Most people go keto for a few months — and then tweak their eating habits afterward. Coming off of it, you’ll want to slowly add carbs back into your diet but integrate a lower-carb approach into your lifestyle going ahead for weight maintenance.

What you should know before going keto

According to a review in the medical journal StatPearls, “The short-term effects (up to 2 years) of the ketogenic diet are well reported and established. However, the long-term health implications are not well known due to limited literature.” In short, its long-term sustainability, safety and efficacy are still not well understood.

There are some short-term side effects to keto, including the “keto flu,” which occurs when your body adjusts to the diet. It may include fatigue, constipation, difficulty sleeping, dizziness, headaches and nausea. The review found that adequate hydration and electrolyte intake are key when trying to prevent these symptoms.

Dr. Marinov also recommends eating green vegetables, mushrooms, avocados and other no-carb but high-fiber options. “These foods will support the body with electrolytes which are often flushed out when you first start a keto and people experience the ‘keto flu.’”

Beyond the keto flu, are some other risks, too, including vitamin and mineral deficiencies, kidney stones, and other health issues. It may also not be suitable for many people, depending on their health status — so be sure to check with a medical provider before embarking on a keto journey!

Warnings for diabetics going keto

According to Anis Rehman MD, Assistant Professor and Associate Program Director of Endocrine, Diabetes and Metabolism Fellowship at Southern Illinois University School of Medicine, keto may pose several risks to diabetes patients. “Diabetes type 1 patients can result in diabetic ketoacidosis, a medical emergency that can be fatal. Diabetes Type 2 patients who are ketosis-prone may also suffer from diabetes ketoacidosis (DKA), which requires hospitalization.”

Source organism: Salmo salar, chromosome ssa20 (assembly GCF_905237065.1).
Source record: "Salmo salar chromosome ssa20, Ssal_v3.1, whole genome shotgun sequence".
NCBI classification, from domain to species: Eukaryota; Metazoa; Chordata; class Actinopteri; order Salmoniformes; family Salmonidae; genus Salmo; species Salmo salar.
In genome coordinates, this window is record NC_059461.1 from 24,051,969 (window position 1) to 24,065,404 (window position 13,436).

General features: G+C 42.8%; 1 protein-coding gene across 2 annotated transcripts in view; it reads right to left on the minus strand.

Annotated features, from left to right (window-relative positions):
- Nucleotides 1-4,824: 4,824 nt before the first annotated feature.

Here’s what you should know about DKA: When you change from carbs to fats as an energy source, you increase ketones in the blood (this is when your body achieves ketosis, as mentioned earlier).

If you have too many ketones in your blood, you could suffer from diabetic ketoacidosis. This is a dangerous, potentially fatal condition that comes from high blood sugar (or hyperglycemia) and increased acid. As Dr. Rehman says, people with type 1 diabetes are greatly affected by it, although people with type 2 diabetes are also at risk, especially if you are not taking insulin or have uncontrolled blood sugar.

If you are sick while eating a very low carb diet, this could increase your risk of DKA as well. Signs of DKA include breath that smells like fruit, acetone (like nail polish remover), mental slowness, impaired thinking, heavy breathing and acting drunk while sober. You might also experience serious thirst, urination and appetite.

Check your blood sugar levels throughout the day while on the keto diet. You can also ask your doctor to check your ketone levels, especially if your blood sugar is higher than 240 mg/dL.

Your best move? Call your doc. “Diabetes patients should first consult their physician to adjust their diabetes medications and/or insulin regimen to prevent hypoglycemia (or low blood glucose) which can be life-threatening,” says Dr. Rehman.

What about gestational diabetes? It’s important to note that the keto diet and other variations aren’t for pregnant people. According to Dr. Marinov, “The ketogenic diet and VLCD are dangerous for pregnant women, which is why they are not suitable for gestational diabetes.”